The Chicken Experience...
It all began when my good friend, Rachel, started giving us fresh eggs. When I saw how simple and effective her coop setup was, I started thinking that I'd like to have a few hens myself. I love eggs!
So, one day I mentioned to my DH that I really would like to have a few hens. After grumbling and groaning about having %#&! chickens, he told me about the pet chicken he had when he was a child. Needless to say, it didn't take much convincing to get him to buy into my idea.
Being a fan of Internet research, I did a lot of searching on Yahoo! and Google and found This site has been so incredibly invaluable in every aspect of our Chicken Experience. It was through BYC members that I learned about and that I could order a small number of chicks from them. I placed my order in March for a May delivery (I had to plan for a time that I knew I would not be gone to a horse show and would have time to take care of my new little fuzzy butts for the first several weeks). Boy, that was a loooooooong wait! On May 12th, the post office called and our Chicken Experience was under way!

I had read and seen so many great ideas on BYC for brooder set ups. I went the plastic tote route, and I had everything ready and up to temperature when I got home from the post office. There is nothing as cute as baby chicks!

It was amazing how quickly the chicks grew and started getting their feathers. Here they are at one week old:

Our Rottie, Brinx, absolutely loves the new babies!

I thought they needed a little entertainment, so I built them a perch. They loved it!

After three weeks (boy, those babies grow FAST!) it became apparent that we needed to expand the brooder. After tossing around several ideas, we decided to create a "duplex brooder", so off to Walmart I went to pick up two more totes. We built a frame from scrap lumber, cut the adjacent sides out of the new totes (we wanted to keep the original one to use again for babies), and moved the growing chicks into their new brooder.

We finally had a nice, warm day, so we set up the dog exercise pen outside and took The Girls out for their first outdoor adventure.

When they hit 5 weeks old, we knew it was time to move them out of the brooder. But the coop wasn't ready we moved them to an empty stall in the barn. They didn't know what to do with all the space! They decided very quickly that they liked their new home.

This is Betty White, the Cochin. She's really turning into a beautiful young lady. To the right is Wynona, the Gold Laced Wyandotte. She's already getting her pretty feather pattern.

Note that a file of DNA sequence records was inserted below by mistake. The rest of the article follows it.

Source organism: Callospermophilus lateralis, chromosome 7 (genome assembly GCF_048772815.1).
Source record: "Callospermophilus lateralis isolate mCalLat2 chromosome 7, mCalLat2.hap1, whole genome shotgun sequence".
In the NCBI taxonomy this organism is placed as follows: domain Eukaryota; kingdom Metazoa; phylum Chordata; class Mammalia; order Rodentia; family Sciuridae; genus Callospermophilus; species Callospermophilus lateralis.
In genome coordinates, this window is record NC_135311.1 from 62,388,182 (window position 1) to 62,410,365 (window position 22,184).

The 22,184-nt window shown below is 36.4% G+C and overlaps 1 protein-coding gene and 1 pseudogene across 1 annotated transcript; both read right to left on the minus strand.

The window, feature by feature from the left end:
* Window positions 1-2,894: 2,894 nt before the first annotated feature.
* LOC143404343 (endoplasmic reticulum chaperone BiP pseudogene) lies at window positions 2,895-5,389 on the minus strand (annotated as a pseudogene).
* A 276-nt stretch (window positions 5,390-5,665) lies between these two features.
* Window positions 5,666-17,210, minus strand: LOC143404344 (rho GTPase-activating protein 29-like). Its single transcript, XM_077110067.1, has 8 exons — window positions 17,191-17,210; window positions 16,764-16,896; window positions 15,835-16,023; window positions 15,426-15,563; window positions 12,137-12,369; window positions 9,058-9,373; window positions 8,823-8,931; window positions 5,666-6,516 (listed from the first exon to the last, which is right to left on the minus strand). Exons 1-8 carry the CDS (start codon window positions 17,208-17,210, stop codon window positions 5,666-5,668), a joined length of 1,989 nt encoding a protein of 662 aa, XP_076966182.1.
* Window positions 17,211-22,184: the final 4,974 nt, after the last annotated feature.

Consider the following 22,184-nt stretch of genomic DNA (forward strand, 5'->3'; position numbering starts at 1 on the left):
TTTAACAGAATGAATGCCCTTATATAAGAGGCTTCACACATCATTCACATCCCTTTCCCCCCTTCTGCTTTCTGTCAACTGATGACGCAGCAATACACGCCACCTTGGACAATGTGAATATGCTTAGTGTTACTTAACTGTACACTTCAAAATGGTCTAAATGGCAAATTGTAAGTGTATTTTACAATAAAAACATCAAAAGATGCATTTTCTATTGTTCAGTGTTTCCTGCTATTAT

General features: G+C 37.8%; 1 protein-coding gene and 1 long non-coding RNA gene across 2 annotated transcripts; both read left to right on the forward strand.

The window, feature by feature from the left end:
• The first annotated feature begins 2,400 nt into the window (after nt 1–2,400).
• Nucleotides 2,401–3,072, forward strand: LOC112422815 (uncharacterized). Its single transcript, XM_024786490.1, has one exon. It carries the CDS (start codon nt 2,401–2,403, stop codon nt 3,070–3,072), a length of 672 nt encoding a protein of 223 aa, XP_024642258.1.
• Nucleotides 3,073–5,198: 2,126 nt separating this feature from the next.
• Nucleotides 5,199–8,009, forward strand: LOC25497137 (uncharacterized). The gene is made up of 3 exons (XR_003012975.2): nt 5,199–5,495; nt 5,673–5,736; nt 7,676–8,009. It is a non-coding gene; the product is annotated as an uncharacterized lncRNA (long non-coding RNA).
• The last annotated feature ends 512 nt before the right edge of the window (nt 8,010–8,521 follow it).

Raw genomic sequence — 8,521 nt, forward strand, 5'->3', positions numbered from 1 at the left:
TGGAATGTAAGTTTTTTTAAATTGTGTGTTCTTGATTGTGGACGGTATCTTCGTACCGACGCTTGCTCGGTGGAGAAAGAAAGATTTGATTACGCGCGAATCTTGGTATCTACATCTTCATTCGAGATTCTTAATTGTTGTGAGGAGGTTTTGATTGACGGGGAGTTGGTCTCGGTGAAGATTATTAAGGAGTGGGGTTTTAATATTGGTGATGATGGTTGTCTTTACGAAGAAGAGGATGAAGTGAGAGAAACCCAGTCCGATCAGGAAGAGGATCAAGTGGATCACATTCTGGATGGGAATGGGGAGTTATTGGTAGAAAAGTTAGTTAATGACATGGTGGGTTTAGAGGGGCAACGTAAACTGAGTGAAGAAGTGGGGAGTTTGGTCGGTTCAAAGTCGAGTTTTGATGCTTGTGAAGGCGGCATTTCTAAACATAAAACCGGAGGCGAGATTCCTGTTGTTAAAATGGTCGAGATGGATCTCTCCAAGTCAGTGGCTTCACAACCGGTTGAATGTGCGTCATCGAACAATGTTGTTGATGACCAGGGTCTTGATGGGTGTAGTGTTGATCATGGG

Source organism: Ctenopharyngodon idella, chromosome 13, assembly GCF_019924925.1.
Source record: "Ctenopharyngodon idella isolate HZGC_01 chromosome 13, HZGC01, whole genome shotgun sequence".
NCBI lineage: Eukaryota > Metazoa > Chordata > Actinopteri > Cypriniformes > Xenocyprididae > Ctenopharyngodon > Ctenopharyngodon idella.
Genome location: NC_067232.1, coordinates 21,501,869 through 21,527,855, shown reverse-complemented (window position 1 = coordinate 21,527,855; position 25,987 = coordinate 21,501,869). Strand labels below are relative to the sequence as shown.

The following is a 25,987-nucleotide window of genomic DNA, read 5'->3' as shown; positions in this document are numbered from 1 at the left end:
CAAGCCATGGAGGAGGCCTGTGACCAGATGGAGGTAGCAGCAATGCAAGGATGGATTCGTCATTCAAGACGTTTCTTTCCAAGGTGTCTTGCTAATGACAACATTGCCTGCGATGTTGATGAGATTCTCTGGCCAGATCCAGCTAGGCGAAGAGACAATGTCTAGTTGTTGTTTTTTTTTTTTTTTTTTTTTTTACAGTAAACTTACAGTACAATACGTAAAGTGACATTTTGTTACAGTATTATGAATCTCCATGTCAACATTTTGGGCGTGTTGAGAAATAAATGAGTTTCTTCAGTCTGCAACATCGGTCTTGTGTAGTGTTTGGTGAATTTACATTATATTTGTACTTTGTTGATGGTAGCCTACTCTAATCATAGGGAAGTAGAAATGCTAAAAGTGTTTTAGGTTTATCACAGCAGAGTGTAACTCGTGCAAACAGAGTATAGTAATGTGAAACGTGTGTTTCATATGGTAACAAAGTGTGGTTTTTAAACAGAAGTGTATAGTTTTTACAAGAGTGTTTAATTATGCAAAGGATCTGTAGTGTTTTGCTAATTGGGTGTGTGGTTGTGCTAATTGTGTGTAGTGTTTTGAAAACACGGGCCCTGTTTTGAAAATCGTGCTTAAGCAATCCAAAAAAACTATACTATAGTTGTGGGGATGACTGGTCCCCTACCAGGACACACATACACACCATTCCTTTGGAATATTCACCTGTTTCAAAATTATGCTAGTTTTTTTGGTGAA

In the meantime, we were working away on the coop...


Then I got the brilliant idea that I'd like to incubate some eggs! I found a wonderful small table-top incubator from Brinsea, and craigslist provided me with 7 French Black Copper Marans hatching eggs! 21 days seemed like forever to wait, but what fun watching them hatch!

Four of the chicks died from too much humidity, but these are our 3 survivors:

Finally, the day arrived that The Girls got to move into their new home!

After a couple days locked inside, getting accustomed to their new home, we opened the automatic pop door for the first time. It was pretty comical!

They finally decided that it was safe to come out.

We added fresh shavings, much to The Girls' delight!

We built a roof over part of the run to give The Girls dry gound in the winter. We also wrapped the bottom 3' with welded wire to keep them safe from predators.

The happy Girls in their new home!

I read on the BYC Forum that hanging a cabbage on a string would be fun for the chickens. I had no idea how much fun it would be for us watching them!

We made a waterer out of a bucket from Walmart and some chicken nipples from They weren't sure about it at first, so my DH decided to teach them how to use it. Chickens learn amazingly fast! It couldn't have been 5 minutes and they all had it figured out.

We were looking for materials to make the nesting boxes, and I spotted a particle board cabinet with sliding doors in the barn. I had purchased the cabinet at a school surplus sale for only $2. The dimensions were 60"hx30"wx15"d. We turned it on its side, added shelves and perches across the middle, added some scrap pieces of timbers to the bottom for legs...instant nesting boxes! The plastic tubs came from Walmart -- we just cut the fronts out to make access easier. I stole some hay from the horses (they didn't seem to mind) and lined the boxes. Now all we need are eggs!! Soon, I hope!!!

We're in the process of integrating our oldest chicks in with The Girls. They're getting pretty good sized and are holding their own. One is a White Marans roo, the others are a pair of Black Copper Marans.

Next we will be introducing our youngest to the flock -- we have a pair of Blue Marans, a pair of Splash Marans, and three Ameraucanas.

This is how we designed our gutter system. It channels rainwater into a water tub for the horses: